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It's common to feel some pain in the ball of your foot. Sometimes that pain can even shoot into your toes. My name is Dr. Andrew Schneider, and I'm a podiatrist in Houston, Texas.
If you have a pain in the ball of your foot, especially if it shoots into your toes, you may have developed a Morton's Neuroma. Morton's neuroma is an inflamed and enlarged nerve in the ball of your foot. When you hear "oma", you may think of a tumor. This is not a tumor, however, but rather an inflammation of the tissue surrounding the nerve. Complete benign, always.
The neuroma is most commonly felt in the ball of the foot, between the third and fourth metatarsal bones. The nerve gets pressure from the adjacent metatarsal bones and the ligament that's between them. Some people feel a pop or a snap, which is the nerve strumming on the ligament. Like you would pluck a guitar string.
When you have a Morton's neuroma, there's usually little externally to see. There's no swelling, redness, or bruising. Sometimes, you'll see the toes spreading apart a little more than usual. This is because of the fullness of the neuroma forcing the toes to the sides.
People suffering from a Morton's neuroma generally feel a burning pain that radiates into the toes. This pain is made worse by wearing tight shoes. That's because a tight shoe will push the metatarsal bones together and will put more pressure on the nerve. Because women generally wear more narrow shoes, women are four times more likely to develop pain from a Morton's neuroma.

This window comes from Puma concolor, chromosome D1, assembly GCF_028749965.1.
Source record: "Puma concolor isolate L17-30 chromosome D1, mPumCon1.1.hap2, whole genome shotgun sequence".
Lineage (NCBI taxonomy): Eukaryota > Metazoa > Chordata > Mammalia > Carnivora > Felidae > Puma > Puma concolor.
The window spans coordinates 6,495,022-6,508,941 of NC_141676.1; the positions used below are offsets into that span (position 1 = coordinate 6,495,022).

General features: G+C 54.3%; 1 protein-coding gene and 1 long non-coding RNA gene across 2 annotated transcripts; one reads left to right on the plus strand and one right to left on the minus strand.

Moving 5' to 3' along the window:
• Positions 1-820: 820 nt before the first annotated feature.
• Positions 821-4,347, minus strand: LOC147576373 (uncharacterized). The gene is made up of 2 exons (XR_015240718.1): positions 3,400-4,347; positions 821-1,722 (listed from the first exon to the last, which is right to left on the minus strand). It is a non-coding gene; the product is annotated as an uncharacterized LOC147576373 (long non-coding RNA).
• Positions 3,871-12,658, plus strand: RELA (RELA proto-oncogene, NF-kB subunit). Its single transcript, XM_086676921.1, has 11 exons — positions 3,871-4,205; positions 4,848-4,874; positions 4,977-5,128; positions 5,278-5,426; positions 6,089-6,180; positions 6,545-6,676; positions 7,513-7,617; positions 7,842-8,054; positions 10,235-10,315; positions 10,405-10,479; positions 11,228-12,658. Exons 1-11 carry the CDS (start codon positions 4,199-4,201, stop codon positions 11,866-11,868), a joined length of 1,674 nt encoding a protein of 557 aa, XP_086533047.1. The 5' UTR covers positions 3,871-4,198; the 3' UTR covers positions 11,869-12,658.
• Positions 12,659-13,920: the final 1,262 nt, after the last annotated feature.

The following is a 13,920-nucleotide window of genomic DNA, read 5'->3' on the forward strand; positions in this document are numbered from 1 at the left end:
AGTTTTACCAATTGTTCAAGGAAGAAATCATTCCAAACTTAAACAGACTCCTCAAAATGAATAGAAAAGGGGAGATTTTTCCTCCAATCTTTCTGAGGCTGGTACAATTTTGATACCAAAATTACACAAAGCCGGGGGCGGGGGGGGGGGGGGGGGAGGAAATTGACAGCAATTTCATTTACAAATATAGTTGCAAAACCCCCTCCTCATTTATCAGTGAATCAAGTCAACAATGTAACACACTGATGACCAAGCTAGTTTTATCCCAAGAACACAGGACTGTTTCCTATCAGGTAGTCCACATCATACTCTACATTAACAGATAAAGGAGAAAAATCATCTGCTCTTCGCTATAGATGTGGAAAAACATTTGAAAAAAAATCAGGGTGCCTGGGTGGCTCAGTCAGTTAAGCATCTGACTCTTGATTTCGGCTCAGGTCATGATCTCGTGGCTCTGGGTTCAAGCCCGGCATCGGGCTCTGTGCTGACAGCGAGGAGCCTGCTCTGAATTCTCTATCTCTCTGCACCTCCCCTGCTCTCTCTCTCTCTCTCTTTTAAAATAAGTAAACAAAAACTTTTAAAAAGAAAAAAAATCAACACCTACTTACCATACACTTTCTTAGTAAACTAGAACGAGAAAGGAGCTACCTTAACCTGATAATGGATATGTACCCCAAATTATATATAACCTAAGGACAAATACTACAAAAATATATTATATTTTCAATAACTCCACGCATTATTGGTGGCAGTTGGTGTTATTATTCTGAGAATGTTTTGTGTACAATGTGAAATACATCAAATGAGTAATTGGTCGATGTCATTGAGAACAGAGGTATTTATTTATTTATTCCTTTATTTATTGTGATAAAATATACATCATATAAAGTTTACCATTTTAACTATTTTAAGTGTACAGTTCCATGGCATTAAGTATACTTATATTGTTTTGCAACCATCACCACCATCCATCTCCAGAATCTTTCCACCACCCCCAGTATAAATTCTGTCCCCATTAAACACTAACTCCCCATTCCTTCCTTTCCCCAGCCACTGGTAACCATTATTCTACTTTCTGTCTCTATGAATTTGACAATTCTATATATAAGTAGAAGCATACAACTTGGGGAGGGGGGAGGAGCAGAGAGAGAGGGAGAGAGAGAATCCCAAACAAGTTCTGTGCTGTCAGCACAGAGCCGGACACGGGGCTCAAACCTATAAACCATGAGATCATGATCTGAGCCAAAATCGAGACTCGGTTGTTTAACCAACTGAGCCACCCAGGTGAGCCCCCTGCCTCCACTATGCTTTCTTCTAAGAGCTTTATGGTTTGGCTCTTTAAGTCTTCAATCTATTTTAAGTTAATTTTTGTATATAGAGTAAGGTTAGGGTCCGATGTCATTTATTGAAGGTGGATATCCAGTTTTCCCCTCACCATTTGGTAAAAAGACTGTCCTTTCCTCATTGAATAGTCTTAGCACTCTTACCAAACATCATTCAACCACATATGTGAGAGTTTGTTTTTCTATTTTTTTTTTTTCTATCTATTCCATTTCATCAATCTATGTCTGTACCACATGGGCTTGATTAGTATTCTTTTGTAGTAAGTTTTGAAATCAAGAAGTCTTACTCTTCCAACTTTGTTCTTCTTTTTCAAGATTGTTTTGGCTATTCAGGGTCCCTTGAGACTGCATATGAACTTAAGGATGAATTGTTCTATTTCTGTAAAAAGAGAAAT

When you come into the office with pain in the ball of your foot, I'll always take an x-ray. That's important to rule out other causes of pain in the ball of your foot, such as a stress fracture. During the physical examination, I'll palpate the area to see if I can and recreate the pain you feel or the "pop" you experience. I may also use diagnostic ultrasound to examine the soft tissue of the area.
Treatment for a Morton's neuroma can be both conservative and surgical. Many cases are resolved by simply changing to a wider shoe with a lower heel. Easier said than done, I know. But, if the metatarsal bone has more room to spread out, there'll be less pressure on the neuroma. Another way to shift the pressure is with the use of a custom orthotic with metatarsal support. This also serves to shift the forces away from the ball of the foot and further spreads the metatarsal bones.
To manage inflammation, I usually recommend a corticosteroid injection into the area. While this does not shrink the neuroma, it does reduce the inflammation that's causing the pain in the ball of your foot. Alternatively, we can use oral anti-inflammatory medication, but I've found an injection is much more effective.
Another treatment that's proven to be effective is shockwave therapy. During this non-invasive treatment, thousands of pulses of energy are sent into the inflamed area. This increases the blood flow to the area and allows the body to naturally heal the inflammation. There is no pain with shockwave treatments and the results lead to a more lasting pain relief.
When conservative treatment doesn't provide relief, it's time to consider surgical treatment. The surgery for a Morton's neuroma is relatively straightforward. The inflamed portion of the nerve is identified and removed. There are drawbacks for the surgery. Because a portion of the nerve is removed, it will lead to a numb sensation between the toes that it usually serves. Don't get me wrong, most people are fine with a little numb feeling instead of the pain that was there before surgery. There will also be some instability in the ball of your foot since a ligament is severed during the surgery. In most cases, I recommend the use of a custom orthotic after surgery.